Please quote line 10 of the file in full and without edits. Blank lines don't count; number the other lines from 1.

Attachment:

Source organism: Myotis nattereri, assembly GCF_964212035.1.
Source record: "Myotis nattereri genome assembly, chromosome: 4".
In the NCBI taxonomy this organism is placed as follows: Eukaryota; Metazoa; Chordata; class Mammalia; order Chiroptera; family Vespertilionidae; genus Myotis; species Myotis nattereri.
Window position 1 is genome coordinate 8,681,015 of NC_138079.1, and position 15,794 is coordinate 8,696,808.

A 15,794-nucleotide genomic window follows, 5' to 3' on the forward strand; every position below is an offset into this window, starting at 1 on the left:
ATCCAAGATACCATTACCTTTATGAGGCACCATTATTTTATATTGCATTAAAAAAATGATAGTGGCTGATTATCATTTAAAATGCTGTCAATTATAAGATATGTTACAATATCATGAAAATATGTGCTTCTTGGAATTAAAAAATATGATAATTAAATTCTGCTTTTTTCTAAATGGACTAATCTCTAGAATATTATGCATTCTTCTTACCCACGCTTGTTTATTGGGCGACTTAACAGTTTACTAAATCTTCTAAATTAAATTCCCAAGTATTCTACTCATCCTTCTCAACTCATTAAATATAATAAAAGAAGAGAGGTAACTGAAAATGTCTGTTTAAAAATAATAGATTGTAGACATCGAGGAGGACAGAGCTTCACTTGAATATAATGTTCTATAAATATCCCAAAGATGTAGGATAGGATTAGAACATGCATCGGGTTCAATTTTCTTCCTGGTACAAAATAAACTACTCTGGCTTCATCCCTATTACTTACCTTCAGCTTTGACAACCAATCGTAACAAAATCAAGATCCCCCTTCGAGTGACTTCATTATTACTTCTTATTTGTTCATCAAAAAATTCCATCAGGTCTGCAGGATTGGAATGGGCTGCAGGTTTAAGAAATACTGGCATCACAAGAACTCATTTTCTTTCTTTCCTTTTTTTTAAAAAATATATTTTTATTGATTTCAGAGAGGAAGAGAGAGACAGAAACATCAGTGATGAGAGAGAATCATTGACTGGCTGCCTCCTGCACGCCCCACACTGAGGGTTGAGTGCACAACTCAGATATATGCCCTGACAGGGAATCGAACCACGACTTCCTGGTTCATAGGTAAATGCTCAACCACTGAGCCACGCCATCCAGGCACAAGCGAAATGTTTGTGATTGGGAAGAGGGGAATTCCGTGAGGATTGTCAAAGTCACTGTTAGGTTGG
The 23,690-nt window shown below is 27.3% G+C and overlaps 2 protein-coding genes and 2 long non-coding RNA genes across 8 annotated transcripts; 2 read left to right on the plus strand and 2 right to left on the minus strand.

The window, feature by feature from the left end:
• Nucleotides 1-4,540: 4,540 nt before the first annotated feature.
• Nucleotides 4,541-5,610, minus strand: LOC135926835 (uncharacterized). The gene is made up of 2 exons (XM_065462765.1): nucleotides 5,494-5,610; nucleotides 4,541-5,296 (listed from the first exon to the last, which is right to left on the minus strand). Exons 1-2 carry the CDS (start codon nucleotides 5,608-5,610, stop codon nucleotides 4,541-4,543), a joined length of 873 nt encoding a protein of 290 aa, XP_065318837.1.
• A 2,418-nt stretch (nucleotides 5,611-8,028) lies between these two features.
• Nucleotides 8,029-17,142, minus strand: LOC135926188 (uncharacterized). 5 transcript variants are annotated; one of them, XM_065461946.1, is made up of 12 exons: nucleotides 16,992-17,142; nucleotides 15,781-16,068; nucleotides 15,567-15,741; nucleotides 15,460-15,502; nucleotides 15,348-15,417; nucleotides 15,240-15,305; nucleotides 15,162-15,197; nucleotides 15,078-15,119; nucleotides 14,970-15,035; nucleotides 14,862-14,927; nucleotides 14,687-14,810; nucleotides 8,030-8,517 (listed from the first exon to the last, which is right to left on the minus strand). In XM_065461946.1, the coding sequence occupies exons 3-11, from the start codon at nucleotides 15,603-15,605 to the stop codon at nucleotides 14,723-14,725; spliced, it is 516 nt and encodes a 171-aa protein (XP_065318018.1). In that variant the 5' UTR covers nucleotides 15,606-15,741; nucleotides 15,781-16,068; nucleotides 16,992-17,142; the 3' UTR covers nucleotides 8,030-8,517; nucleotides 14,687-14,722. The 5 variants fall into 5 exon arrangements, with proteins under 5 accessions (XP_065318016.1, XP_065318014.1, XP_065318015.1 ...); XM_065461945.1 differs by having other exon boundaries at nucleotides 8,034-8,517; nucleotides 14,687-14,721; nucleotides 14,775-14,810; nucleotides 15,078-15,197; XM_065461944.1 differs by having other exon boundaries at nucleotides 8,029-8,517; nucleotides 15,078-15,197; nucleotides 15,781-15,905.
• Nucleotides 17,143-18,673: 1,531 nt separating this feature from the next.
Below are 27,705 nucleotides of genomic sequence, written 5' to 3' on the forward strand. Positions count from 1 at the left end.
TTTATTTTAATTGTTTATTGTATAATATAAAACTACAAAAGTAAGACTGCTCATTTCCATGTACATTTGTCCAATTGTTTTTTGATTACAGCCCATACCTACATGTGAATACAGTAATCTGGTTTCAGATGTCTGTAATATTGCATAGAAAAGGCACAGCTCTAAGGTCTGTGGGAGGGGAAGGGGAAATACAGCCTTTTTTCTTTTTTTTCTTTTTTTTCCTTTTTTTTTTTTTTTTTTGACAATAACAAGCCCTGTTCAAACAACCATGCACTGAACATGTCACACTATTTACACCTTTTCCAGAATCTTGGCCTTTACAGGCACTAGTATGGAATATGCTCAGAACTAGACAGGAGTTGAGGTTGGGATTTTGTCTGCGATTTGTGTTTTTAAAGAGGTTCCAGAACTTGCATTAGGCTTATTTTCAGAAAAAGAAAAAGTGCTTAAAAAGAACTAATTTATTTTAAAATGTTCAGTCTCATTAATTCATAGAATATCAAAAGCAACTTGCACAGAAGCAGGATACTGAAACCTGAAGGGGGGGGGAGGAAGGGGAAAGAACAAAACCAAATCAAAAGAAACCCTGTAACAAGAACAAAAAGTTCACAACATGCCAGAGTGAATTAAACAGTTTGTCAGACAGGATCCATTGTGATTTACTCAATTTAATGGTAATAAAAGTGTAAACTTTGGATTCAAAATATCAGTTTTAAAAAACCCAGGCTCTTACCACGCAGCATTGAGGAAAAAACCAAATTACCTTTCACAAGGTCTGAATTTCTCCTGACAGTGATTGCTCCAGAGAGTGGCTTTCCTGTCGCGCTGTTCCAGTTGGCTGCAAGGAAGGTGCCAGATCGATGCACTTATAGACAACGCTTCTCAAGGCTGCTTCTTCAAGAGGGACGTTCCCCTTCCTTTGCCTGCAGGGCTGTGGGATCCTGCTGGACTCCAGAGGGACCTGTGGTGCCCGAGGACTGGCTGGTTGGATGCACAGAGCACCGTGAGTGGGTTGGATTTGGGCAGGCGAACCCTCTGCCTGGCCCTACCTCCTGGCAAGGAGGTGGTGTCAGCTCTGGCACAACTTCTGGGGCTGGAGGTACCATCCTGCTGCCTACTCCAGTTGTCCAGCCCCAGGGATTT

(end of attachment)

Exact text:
• Nucleotides 4,541-5,610, minus strand: LOC135926835 (uncharacterized). The gene is made up of 2 exons (XM_065462765.1): nucleotides 5,494-5,610; nucleotides 4,541-5,296 (listed from the first exon to the last, which is right to left on the minus strand). Exons 1-2 carry the CDS (start codon nucleotides 5,608-5,610, stop codon nucleotides 4,541-4,543), a joined length of 873 nt encoding a protein of 290 aa, XP_065318837.1.